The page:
Bound Lives: Afircans, Indians and the Making of Race in Peru Pitt Latin American Series
Bound Lives chronicles the lived experience of race relations in northern coastal Peru during the colonial era. Rachel Sarah O’Toole examines the construction of a casta (caste) system under the Spanish government, and how this system was negotiated and employed by Andeans and Africans.
Royal and vice regal authorities defined legal identities of “Indian” and “Black” to separate the two groups and commit each to specific trades and labour. Although they were legally divided, Andeans and Africans freely interacted and depended on each other in their daily lives. Thus, the caste system was defined at both the top and bottom of society. Within each caste, there were myriad subcategories that also determined one’s standing.
The imperial legal system also strictly delineated civil rights. Andeans were afforded greater protections as a “threatened” native population. Despite this, with the crown’s approval during the rise of the sugar trade, Andeans were driven from their communal property and conscripted into a forced labour program. They soon rebelled, migrating away from the plantations to the highlands. Andeans worked as artisans, muleteers, and labourers for hire, and used their legal status as Indians to gain political representation.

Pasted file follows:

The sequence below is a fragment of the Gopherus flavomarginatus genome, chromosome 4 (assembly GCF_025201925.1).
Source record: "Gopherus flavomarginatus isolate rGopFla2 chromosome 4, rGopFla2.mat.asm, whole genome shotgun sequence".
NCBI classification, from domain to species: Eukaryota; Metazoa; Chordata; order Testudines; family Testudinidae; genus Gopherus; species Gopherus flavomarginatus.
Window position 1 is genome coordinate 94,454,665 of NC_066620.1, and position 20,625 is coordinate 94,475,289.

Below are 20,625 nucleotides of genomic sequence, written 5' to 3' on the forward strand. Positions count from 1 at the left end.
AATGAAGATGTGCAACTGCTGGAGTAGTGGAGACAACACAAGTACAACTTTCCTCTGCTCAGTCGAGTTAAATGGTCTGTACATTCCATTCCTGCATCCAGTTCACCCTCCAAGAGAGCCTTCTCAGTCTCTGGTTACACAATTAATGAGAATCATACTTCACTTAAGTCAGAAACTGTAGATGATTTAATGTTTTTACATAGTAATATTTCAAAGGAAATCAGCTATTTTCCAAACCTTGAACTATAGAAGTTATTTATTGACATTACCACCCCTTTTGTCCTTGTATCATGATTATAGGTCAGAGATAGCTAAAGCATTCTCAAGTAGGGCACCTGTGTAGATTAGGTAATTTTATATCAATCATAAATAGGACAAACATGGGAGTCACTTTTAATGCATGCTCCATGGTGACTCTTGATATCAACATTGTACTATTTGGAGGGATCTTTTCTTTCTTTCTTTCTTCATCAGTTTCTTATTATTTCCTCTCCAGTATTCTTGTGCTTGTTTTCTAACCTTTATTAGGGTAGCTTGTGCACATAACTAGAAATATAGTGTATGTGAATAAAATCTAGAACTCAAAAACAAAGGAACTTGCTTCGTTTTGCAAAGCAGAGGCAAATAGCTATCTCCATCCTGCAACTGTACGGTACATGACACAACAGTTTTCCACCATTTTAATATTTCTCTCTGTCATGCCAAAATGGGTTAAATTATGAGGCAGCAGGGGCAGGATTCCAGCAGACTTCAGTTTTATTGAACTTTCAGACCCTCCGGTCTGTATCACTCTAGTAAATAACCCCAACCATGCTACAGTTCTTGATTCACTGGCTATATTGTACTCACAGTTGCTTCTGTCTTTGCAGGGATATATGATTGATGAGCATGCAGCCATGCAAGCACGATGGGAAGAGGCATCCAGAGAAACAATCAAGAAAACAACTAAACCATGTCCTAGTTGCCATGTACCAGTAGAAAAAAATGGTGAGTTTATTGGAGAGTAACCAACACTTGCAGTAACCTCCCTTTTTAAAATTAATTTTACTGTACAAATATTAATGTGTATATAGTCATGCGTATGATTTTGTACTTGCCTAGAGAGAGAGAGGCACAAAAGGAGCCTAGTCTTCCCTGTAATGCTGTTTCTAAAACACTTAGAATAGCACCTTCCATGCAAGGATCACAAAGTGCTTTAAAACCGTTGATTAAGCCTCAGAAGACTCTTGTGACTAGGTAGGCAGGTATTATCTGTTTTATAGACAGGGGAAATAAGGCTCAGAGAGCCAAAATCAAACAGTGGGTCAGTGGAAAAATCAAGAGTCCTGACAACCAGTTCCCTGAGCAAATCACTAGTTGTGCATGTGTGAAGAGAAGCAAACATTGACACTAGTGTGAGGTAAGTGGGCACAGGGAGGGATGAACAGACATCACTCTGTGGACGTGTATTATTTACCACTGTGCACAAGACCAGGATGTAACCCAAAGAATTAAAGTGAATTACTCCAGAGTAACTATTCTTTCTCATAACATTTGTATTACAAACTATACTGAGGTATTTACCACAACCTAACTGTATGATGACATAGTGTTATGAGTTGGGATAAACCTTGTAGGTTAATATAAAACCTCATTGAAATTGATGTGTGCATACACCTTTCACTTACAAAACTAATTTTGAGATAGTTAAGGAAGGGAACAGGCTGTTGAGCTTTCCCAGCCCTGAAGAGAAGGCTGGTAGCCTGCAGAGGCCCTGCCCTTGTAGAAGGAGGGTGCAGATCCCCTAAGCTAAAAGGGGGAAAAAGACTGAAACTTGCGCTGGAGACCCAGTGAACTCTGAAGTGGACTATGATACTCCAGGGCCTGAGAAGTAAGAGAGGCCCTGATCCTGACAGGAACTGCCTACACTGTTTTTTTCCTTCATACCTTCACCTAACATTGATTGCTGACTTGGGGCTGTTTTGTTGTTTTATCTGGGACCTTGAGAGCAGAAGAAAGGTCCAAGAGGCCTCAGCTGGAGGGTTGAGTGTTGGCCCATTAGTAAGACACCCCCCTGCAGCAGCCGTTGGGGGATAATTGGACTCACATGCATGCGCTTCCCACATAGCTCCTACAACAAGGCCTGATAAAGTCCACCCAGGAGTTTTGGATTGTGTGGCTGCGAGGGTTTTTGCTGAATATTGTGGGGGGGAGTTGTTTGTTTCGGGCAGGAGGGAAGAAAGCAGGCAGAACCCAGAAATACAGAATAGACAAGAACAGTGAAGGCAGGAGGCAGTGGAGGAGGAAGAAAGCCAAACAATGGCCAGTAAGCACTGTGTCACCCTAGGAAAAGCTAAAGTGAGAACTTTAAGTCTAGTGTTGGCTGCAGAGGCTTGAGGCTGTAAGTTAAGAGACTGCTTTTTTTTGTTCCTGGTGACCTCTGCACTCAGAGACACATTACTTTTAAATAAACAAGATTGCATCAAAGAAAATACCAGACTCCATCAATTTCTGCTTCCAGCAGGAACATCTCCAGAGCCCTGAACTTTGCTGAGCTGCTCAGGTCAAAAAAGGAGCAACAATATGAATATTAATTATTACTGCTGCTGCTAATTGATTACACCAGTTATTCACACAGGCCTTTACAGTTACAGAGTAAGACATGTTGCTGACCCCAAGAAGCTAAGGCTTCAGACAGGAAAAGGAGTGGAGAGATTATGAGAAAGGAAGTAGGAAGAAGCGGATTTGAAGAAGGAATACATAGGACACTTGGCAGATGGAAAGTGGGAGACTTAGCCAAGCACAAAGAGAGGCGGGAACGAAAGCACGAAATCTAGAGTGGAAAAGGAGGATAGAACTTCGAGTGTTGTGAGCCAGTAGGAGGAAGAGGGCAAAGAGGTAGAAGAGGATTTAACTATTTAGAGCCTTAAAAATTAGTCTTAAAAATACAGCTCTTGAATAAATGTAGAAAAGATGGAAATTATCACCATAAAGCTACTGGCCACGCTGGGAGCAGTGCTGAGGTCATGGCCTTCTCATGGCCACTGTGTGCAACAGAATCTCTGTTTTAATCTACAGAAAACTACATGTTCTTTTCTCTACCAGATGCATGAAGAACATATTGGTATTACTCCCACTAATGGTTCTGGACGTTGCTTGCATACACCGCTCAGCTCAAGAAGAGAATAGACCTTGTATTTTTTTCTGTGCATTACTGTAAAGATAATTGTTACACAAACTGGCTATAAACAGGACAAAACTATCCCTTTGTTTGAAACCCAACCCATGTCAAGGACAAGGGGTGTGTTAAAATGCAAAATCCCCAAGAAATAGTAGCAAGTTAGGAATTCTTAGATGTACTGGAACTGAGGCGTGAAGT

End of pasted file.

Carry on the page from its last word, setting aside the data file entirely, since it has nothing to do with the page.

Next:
As slaves, Africans were subject to the judgements of local authorities, which nearly always sided with the slave holder. Africans soon articulated a rhetoric of valuation, to protect themselves in disputes with their captors and in slave trading negotiations. To combat the ongoing diaspora from Africa, slaves developed strong kinship ties and offered communal support to the newly arrived.
Bound Lives offers an entirely new perspective on racial identities in colonial Peru. It highlights the tenuous interactions of an imperial power, indigenous group, and enslaved population, and shows how each moved to establish its own power base and modify the existing system to its advantage, while also shaping the nature of colonialism itself.
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